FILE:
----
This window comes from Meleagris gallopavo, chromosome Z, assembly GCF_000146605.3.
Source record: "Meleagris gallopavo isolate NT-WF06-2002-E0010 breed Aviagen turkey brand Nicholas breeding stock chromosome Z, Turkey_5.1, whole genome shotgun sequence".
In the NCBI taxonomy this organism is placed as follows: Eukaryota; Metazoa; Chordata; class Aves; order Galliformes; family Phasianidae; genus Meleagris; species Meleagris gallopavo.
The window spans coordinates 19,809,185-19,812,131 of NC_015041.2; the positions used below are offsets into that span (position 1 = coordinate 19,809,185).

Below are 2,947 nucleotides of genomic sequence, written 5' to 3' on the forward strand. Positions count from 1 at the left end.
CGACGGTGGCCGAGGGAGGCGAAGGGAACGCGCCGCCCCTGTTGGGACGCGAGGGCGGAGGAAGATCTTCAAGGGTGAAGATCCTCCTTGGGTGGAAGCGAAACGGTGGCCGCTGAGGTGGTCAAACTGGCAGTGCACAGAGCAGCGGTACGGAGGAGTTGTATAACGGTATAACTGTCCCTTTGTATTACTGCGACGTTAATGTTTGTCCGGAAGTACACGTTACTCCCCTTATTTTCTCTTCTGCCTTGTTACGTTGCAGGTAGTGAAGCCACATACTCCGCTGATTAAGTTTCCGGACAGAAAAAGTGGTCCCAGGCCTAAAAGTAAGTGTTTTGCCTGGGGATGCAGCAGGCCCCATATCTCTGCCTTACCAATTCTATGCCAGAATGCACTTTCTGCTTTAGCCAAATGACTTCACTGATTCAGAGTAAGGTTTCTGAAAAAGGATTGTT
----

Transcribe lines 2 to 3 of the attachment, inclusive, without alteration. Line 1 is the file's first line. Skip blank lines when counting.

Source record: "Meleagris gallopavo isolate NT-WF06-2002-E0010 breed Aviagen turkey brand Nicholas breeding stock chromosome Z, Turkey_5.1, whole genome shotgun sequence".
In the NCBI taxonomy this organism is placed as follows: Eukaryota; Metazoa; Chordata; class Aves; order Galliformes; family Phasianidae; genus Meleagris; species Meleagris gallopavo.